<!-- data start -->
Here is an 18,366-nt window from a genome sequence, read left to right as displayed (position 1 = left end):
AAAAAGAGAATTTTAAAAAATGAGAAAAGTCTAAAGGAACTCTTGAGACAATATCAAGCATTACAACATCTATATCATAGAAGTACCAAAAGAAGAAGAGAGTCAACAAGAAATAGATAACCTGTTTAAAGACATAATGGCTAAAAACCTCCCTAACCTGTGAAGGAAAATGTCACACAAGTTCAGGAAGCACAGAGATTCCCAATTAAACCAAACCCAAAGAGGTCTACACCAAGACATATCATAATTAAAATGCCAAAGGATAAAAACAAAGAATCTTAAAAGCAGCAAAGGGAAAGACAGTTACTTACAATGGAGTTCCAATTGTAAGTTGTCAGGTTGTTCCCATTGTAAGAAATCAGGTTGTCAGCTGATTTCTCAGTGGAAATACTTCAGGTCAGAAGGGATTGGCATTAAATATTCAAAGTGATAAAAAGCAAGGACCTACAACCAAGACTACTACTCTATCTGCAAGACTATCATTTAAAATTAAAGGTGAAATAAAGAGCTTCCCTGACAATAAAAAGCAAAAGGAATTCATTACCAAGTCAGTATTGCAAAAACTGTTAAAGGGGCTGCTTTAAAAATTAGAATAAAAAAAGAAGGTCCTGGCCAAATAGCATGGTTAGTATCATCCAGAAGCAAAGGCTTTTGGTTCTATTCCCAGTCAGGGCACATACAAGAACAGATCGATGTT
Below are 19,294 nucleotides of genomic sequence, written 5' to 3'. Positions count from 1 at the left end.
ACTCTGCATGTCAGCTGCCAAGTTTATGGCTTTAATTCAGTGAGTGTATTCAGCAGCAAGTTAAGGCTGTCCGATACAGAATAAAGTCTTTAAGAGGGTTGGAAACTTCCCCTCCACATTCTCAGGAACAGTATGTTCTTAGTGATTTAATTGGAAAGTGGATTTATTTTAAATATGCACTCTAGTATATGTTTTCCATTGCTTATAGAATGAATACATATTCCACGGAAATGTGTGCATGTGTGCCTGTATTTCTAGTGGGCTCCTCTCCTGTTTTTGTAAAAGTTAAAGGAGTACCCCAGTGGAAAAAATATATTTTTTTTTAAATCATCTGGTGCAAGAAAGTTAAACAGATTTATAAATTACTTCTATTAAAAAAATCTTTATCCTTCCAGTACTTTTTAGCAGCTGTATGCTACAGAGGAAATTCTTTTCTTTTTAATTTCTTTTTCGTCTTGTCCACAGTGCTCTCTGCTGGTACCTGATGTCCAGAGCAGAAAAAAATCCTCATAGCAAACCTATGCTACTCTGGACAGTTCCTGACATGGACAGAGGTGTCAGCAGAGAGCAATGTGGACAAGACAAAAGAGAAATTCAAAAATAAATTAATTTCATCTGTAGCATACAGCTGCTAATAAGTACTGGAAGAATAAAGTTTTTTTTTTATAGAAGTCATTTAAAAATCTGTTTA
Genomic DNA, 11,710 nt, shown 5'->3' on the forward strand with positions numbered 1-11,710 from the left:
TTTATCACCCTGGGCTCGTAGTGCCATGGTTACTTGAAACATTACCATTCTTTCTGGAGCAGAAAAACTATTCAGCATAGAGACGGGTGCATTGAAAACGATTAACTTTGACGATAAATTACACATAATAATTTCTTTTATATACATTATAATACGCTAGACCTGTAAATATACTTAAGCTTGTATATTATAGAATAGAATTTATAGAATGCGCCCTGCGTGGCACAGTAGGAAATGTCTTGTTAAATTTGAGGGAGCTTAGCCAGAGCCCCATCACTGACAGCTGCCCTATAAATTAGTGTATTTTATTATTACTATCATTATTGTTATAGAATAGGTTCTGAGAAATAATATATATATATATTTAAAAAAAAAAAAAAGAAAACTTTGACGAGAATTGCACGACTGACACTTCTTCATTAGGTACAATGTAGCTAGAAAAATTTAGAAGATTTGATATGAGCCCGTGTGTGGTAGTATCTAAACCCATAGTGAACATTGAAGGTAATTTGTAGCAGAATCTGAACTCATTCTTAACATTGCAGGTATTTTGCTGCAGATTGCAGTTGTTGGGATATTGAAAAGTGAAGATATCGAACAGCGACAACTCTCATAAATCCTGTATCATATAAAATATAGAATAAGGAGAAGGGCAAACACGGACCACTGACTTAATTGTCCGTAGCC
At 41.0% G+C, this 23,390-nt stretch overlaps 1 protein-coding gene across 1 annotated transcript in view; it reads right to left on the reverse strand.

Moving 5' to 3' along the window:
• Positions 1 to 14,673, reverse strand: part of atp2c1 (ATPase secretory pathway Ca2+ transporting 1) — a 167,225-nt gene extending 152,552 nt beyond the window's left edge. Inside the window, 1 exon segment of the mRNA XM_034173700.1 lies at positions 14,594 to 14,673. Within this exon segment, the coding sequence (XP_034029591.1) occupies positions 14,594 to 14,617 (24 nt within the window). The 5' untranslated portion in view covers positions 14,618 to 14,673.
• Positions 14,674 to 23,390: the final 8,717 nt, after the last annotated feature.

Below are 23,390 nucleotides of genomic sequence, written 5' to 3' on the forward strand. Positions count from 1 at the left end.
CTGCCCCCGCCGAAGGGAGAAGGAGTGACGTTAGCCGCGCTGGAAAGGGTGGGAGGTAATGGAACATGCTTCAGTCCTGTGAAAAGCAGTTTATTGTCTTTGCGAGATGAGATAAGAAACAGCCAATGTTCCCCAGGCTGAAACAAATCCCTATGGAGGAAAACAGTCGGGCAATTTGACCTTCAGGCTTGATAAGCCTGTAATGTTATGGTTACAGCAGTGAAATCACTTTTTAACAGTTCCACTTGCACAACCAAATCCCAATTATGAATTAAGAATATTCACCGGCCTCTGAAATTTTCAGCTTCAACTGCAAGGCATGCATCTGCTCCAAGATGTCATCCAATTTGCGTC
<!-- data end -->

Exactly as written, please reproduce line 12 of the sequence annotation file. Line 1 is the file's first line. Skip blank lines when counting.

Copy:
CTGCCCCCGCCGAAGGGAGAAGGAGTGACGTTAGCCGCGCTGGAAAGGGTGGGAGGTAATGGAACATGCTTCAGTCCTGTGAAAAGCAGTTTATTGTCTTTGCGAGATGAGATAAGAAACAGCCAATGTTCCCCAGGCTGAAACAAATCCCTATGGAGGAAAACAGTCGGGCAATTTGACCTTCAGGCTTGATAAGCCTGTAATGTTATGGTTACAGCAGTGAAATCACTTTTTAACAGTTCCACTTGCACAACCAAATCCCAATTATGAATTAAGAATATTCACCGGCCTCTGAAATTTTCAGCTTCAACTGCAAGGCATGCATCTGCTCCAAGATGTCATCCAATTTGCGTC